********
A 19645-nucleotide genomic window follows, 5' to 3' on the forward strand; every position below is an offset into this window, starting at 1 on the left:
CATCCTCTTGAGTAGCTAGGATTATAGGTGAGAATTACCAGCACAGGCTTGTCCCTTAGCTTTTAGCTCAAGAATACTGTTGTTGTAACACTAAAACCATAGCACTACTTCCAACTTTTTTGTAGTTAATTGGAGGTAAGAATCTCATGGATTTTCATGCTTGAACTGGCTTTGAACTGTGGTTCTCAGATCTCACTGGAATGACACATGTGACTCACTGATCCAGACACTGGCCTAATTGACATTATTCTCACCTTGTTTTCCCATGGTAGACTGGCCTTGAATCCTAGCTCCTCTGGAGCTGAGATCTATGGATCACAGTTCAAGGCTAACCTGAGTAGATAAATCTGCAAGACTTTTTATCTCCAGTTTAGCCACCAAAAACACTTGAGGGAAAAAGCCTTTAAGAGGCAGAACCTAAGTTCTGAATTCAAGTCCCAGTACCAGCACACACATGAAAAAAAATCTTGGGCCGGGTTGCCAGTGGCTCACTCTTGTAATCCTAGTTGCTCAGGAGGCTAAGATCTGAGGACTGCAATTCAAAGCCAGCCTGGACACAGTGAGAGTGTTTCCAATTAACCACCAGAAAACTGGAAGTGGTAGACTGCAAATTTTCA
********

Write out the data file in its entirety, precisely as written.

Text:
A 19645-nucleotide genomic window follows, 5' to 3' on the forward strand; every position below is an offset into this window, starting at 1 on the left:
CATCCTCTTGAGTAGCTAGGATTATAGGTGAGAATTACCAGCACAGGCTTGTCCCTTAGCTTTTAGCTCAAGAATACTGTTGTTGTAACACTAAAACCATAGCACTACTTCCAACTTTTTTGTAGTTAATTGGAGGTAAGAATCTCATGGATTTTCATGCTTGAACTGGCTTTGAACTGTGGTTCTCAGATCTCACTGGAATGACACATGTGACTCACTGATCCAGACACTGGCCTAATTGACATTATTCTCACCTTGTTTTCCCATGGTAGACTGGCCTTGAATCCTAGCTCCTCTGGAGCTGAGATCTATGGATCACAGTTCAAGGCTAACCTGAGTAGATAAATCTGCAAGACTTTTTATCTCCAGTTTAGCCACCAAAAACACTTGAGGGAAAAAGCCTTTAAGAGGCAGAACCTAAGTTCTGAATTCAAGTCCCAGTACCAGCACACACATGAAAAAAAATCTTGGGCCGGGTTGCCAGTGGCTCACTCTTGTAATCCTAGTTGCTCAGGAGGCTAAGATCTGAGGACTGCAATTCAAAGCCAGCCTGGACACAGTGAGAGTGTTTCCAATTAACCACCAGAAAACTGGAAGTGGTAGACTGCAAATTTTCA